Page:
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Writer Mark Sable Talks DC Special: Cyborg Mini-Series

Writer Mark Sable Talks about the DC Special: Cyborg Mini-Series

Sable on DC Special: Cyborg
by Jeffrey Renaud, Staff Writer
courtesy of – February 22nd

When Marv Wolfman and George Perez re-launched DC Comics’ “Teen Titans” in the 1980s to critical and commercial acclaim, the team was led by three of its original founding members — Robin, Kid Flash and Wonder Girl — but it was the creation of three new characters that made a lot of the noise: The alien princess Starfire, the mysterious empath Raven, and the half-man, half-machine Victor Stone, also known as Cyborg.

Over the past 25-plus years, Cyborg, specifically, has gone on to become one of the most popular characters in the DCU and mentor to the Teen Titans’ latest incarnation, yet has never been featured in his own series. That all changes this summer when rising star writer Mark Sable (“Grounded,” “PopGun,” NBC’s “Heroes” comics) explores the world of Vic Stone in the six-issue miniseries “DC Special: Cyborg,” with art by Ken Lashley (“The Flash: The Fastest Man Alive”) and Jonathan Glapion (“Batman”).

“I was shocked, during research, that no one had ever attempted an ongoing, let alone a mini with Cyborg,” Mark Sable told CBR News. “To me, he doesn’t deserve to fight alongside the big dogs, he is a big dog. I grew up on the Super Powers incarnation of ‘Super Friends,’ so in my mind he was a member of the Justice League before the Teen Titans. Unlike Black Vulcan, Cyborg never felt like a rip-off of Tony Isabella’s Black Lightning or a token. I just assumed if he was good enough to hang with Batman and Superman, he was in their league.”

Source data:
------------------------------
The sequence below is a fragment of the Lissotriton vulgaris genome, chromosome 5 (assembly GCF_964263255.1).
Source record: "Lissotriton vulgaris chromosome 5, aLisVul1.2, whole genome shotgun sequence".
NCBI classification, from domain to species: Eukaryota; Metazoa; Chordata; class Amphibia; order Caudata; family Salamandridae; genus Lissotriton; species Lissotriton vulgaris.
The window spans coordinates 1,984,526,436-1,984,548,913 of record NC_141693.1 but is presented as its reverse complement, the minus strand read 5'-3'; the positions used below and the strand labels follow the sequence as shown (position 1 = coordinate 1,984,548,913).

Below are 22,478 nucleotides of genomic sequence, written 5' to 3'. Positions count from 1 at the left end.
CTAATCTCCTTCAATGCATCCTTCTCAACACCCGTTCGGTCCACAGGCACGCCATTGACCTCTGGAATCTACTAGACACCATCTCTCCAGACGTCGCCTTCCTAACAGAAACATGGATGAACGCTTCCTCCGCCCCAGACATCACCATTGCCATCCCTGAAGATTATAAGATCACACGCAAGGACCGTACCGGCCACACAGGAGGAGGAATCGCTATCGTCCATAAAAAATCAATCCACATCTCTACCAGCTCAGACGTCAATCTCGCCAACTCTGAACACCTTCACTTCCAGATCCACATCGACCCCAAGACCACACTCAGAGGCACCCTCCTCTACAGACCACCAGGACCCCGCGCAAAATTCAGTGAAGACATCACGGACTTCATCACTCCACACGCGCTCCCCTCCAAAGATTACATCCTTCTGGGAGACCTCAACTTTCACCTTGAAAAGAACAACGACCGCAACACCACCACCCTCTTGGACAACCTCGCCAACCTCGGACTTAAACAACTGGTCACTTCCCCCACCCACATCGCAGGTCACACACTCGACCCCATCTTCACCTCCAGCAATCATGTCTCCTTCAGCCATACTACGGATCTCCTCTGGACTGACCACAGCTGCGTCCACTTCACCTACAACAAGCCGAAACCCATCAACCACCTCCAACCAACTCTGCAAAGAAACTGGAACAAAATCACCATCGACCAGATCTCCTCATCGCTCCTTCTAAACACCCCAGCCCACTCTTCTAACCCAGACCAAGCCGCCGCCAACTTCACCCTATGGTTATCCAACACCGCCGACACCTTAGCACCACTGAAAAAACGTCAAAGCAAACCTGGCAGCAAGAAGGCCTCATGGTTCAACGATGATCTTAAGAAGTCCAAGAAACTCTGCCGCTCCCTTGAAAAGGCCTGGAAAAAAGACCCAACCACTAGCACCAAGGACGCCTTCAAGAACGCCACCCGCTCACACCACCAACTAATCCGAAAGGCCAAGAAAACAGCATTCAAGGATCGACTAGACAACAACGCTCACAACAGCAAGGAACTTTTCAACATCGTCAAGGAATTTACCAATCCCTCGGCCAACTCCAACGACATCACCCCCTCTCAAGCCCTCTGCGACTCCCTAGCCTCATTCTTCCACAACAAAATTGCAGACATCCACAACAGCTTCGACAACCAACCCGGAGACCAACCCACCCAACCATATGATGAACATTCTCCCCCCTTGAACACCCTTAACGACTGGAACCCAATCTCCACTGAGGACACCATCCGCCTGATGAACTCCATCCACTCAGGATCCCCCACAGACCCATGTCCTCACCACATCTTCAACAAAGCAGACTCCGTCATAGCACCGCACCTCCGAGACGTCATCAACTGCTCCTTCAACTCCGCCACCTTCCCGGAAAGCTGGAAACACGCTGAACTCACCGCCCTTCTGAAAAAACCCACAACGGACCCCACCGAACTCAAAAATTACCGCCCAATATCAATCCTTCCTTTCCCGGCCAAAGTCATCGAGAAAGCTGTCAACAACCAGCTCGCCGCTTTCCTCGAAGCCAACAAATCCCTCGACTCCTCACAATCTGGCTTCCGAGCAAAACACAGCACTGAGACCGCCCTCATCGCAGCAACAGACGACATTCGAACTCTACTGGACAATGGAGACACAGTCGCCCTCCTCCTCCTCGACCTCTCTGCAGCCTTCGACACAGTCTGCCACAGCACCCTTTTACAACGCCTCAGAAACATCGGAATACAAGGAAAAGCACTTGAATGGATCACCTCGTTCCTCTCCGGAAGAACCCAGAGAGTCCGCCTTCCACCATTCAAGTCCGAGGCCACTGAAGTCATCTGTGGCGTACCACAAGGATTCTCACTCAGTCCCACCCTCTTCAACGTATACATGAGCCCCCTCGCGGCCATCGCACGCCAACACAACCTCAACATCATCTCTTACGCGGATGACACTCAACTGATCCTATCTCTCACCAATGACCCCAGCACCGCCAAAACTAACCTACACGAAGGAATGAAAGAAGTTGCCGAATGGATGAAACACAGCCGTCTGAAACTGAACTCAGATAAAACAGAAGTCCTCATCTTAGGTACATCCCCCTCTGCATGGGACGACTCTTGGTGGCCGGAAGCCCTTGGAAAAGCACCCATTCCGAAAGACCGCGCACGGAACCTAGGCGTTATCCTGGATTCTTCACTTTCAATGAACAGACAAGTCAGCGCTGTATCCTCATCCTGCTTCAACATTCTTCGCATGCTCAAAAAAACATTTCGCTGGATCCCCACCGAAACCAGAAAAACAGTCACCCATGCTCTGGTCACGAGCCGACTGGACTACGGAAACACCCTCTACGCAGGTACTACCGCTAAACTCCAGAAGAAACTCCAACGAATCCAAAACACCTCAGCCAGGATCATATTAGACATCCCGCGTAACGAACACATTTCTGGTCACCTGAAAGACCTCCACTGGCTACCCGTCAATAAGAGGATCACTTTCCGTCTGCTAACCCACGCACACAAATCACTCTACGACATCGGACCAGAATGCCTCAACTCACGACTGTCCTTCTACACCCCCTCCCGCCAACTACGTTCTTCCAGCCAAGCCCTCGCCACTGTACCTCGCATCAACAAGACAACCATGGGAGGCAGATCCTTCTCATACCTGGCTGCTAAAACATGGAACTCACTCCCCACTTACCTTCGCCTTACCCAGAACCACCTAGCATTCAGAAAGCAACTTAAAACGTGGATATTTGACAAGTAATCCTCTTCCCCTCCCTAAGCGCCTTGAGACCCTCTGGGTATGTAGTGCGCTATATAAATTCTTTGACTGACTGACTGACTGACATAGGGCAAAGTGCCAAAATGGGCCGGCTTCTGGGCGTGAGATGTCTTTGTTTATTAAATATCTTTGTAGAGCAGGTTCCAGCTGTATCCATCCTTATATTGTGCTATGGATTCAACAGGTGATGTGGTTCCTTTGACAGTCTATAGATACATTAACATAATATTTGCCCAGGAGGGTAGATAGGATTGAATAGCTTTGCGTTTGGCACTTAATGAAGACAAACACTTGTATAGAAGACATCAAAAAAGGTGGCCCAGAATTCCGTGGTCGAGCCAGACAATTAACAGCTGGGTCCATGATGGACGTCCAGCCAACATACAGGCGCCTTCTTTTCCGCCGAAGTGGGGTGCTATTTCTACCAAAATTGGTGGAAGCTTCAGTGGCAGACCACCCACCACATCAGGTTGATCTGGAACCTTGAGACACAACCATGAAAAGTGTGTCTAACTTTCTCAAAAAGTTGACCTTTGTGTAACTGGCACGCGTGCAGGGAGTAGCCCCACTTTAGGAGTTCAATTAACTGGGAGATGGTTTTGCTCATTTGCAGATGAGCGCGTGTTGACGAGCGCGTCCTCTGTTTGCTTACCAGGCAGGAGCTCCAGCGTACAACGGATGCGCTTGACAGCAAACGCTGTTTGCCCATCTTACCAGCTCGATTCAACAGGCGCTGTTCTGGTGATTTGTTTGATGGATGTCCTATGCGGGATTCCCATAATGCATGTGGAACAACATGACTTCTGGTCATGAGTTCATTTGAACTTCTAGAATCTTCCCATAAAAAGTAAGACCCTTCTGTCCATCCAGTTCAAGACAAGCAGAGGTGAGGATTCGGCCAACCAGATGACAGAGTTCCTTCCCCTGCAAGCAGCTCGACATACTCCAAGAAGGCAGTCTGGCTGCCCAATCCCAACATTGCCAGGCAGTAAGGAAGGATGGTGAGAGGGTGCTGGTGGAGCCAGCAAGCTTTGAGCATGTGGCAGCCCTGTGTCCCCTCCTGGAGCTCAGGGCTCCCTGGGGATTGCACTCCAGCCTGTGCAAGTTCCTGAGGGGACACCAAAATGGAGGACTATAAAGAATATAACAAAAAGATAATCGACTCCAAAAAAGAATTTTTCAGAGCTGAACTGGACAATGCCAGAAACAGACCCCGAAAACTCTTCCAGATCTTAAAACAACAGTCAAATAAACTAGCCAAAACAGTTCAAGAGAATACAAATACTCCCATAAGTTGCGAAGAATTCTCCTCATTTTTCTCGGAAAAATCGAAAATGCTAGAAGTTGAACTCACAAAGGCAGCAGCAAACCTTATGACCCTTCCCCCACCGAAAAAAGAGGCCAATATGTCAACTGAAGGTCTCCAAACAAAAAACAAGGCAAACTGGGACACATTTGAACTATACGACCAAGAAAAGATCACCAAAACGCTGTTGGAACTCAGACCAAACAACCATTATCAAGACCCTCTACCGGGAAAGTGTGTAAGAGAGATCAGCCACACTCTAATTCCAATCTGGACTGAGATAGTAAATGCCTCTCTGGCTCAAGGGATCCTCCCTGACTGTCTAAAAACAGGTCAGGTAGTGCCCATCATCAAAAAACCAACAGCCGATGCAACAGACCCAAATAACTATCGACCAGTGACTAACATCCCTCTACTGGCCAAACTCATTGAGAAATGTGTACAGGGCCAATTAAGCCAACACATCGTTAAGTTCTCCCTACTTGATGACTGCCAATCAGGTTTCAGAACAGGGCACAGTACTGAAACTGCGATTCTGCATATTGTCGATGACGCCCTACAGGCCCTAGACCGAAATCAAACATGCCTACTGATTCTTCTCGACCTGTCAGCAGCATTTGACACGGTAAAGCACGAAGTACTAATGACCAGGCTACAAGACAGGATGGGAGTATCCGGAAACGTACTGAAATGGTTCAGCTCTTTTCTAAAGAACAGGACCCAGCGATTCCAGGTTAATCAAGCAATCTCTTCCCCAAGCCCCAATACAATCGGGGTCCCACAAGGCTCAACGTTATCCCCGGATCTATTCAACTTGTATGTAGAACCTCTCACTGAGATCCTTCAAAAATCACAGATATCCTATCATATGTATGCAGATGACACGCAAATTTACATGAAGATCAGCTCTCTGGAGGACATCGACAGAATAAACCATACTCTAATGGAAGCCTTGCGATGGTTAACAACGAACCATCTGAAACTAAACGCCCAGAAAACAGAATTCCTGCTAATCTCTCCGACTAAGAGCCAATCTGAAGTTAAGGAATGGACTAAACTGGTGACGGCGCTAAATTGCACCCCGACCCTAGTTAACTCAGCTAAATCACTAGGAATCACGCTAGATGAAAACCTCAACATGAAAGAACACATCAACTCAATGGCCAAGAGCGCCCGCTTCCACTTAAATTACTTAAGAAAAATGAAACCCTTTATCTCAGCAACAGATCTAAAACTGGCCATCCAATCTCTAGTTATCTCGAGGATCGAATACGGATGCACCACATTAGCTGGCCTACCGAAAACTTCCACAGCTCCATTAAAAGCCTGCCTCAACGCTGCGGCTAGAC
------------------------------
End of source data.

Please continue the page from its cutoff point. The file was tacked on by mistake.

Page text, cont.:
Sable, who has a second “top-secret” DC project in the works that may be announced this weekend at WonderCon, said his take on Cyborg started with a question. “We live in a world where people, particularly soldiers, are maimed every day,” explained Sable. “If Vic can have cybernetic limbs, why can’t wounded veterans returning from war? If this question occurred to me, it had to occur to other people in the DCU as well. And if it did, how would Vic feel if his cybernetics were used in a way that was anathema to who he is and what he stands for?

“Vic is going to be confronted with these issues and be forced to make a very, very tough personal decision about how some might see as his gifts, but he sees as a curse, is used. And along the way he’s going to have to beat up a hell of a lot of people.”

While not a re-imagining, Sable says Cyborg’s origin is retold in issue #1, in stores on May 21. “The first issue is his origin up to the present day, bookended by a major event in his personal life on one end and a horrible act that propels the rest of the series forward on the other,” said Sable. “The next five issues are completely new stuff that runs parallel to current DC continuity, although you don’t need to be familiar with what’s going on in any other books to follow this story. It’s very much stand-alone.”